Helicobacter pylori

Today’s post is about a type of bacteria known as Helicobacter pylori (H. pylori).  It can be ingested in childhood and reside in the stomach. In industrialised countries, about 20-50% of people will have this bacteria, and some of these people (not all) will get stomach inflammation and or peptic ulcers because of it. How is this bacteria able to survive in the stomach, and why do only some people develop further health conditions because of it? Continue reading


Tay-Sachs Disease

Tay-Sachs disease is a genetic disease that causes progressive deterioration of nerve cells, mental and physical abilities. It is an autosomal recessive genetic disease which means that an affected child would need to have inherited a mutated gene from both parents. The mutation is in the α-subunit locus on chromosome 15 which results in a deficiency of the enzyme hexosaminidase A. This enzyme is required to catabolize GM2 gangliosides. If a substance is not properly broken down, Continue reading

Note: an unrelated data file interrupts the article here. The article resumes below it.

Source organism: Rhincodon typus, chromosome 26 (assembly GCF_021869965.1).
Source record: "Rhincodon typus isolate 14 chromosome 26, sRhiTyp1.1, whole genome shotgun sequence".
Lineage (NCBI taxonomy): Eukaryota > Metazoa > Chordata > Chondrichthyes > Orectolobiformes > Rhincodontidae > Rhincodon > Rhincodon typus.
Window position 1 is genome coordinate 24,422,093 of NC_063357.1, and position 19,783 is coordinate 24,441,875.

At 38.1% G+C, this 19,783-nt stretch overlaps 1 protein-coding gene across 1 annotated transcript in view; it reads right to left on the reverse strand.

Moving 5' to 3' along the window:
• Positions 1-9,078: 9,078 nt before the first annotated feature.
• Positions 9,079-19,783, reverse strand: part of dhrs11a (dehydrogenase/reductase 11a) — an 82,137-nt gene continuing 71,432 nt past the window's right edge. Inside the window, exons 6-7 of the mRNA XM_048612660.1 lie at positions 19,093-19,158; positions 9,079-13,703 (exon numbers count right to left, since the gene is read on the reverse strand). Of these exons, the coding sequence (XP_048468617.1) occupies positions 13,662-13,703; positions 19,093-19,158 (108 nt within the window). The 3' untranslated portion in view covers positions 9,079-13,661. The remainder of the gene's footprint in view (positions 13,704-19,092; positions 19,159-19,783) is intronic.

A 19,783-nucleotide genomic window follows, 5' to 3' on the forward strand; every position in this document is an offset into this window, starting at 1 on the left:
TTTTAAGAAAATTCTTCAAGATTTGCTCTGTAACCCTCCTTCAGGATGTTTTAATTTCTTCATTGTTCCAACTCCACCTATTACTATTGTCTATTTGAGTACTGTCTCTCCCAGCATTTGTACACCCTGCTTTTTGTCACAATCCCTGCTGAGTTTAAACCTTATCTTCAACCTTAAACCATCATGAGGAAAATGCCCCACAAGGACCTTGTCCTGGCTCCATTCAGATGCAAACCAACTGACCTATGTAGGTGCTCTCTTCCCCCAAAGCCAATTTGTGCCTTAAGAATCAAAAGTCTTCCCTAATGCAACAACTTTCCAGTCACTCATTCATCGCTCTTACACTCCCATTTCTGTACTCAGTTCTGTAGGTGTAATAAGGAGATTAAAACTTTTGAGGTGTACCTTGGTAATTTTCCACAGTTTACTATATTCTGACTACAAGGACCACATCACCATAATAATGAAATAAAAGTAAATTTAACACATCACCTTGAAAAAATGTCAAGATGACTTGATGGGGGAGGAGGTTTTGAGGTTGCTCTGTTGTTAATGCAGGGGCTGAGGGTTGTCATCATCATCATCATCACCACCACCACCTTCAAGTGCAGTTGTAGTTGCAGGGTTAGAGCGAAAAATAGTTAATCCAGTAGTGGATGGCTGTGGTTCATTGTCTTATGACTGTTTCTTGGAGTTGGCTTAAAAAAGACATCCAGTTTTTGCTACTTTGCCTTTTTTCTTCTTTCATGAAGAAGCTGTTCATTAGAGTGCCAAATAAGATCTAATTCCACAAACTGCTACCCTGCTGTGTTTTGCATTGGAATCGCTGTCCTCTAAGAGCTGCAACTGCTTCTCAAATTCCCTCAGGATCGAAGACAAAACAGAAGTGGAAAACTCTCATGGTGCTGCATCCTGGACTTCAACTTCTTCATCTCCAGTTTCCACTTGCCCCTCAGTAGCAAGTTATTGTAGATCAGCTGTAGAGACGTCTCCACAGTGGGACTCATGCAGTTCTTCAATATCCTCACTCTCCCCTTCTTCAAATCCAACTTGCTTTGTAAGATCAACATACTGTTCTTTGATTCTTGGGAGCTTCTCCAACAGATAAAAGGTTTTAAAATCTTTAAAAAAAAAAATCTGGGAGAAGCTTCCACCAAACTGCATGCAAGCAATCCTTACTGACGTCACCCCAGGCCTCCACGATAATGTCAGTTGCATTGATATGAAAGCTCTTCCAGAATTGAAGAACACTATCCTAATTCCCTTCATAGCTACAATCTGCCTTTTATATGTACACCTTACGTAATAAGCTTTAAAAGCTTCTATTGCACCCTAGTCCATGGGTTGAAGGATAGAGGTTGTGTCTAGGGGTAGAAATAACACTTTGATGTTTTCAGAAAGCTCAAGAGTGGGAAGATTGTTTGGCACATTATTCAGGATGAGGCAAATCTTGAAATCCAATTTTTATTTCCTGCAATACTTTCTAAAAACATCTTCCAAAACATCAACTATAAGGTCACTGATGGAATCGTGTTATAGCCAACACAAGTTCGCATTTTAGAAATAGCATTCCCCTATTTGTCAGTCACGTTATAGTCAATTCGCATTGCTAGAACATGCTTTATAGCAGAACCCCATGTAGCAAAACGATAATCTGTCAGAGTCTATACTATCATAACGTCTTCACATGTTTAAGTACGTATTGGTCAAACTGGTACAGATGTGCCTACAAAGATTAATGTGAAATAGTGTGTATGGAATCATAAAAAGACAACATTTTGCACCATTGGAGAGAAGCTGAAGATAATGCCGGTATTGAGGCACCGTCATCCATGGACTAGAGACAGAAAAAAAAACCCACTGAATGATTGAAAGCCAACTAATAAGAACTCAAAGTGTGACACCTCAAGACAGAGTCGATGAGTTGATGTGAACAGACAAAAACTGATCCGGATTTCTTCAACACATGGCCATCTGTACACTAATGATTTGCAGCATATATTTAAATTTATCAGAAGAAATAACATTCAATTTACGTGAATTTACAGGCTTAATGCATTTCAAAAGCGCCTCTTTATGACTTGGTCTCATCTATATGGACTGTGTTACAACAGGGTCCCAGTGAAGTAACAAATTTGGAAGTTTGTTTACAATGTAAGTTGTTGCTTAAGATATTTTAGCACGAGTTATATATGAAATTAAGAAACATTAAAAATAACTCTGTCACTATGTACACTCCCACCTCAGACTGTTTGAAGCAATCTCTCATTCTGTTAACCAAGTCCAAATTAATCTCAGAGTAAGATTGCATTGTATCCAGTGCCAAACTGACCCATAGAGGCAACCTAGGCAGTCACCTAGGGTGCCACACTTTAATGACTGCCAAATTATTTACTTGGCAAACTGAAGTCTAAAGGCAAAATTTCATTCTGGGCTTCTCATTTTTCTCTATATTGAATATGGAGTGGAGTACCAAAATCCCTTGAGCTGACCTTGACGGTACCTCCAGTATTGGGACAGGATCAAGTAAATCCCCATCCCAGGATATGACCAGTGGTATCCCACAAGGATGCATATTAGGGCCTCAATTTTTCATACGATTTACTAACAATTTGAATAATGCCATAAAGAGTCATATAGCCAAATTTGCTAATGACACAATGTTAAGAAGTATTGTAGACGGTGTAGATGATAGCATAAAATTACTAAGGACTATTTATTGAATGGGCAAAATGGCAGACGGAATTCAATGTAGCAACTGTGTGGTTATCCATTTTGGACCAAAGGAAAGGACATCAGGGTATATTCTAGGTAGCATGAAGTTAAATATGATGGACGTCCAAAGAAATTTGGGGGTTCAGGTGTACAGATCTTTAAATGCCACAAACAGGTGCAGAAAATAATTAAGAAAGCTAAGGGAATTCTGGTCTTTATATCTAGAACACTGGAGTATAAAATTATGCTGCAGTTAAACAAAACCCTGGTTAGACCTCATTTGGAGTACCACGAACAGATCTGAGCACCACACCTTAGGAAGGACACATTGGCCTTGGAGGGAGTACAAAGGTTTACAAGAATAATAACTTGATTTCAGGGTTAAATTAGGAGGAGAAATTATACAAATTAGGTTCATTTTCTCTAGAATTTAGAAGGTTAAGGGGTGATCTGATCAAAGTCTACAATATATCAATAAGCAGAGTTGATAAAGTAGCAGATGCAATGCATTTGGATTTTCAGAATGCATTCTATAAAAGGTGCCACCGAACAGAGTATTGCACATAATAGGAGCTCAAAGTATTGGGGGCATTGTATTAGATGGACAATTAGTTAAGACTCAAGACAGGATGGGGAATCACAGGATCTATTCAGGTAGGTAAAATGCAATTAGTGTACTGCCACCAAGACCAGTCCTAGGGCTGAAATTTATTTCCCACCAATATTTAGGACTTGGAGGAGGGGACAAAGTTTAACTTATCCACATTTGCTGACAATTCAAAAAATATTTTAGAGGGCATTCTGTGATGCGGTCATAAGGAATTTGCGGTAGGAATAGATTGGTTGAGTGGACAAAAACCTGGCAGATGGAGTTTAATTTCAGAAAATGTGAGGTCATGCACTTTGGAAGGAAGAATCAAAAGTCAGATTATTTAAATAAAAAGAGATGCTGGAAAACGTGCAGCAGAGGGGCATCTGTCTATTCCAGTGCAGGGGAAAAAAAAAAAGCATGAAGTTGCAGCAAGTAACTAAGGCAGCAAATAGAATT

Blood, haemostasis and thrombosis

Blood is one of those under-appreciated things. It continuously circulates the body delivering oxygen and nutrients to where they need to be, and removing things that shouldn’t be there. The heart pumps it around and has been doing so without fail, since you were about minus 34 weeks old (ie. a very young fetus). Haemostasis is the balanced interaction of blood cells, blood vessels and plasma proteins. This post will look at how the body reacts in response to injury to the endothelium of a blood vessel and what are some potential consequences of this.

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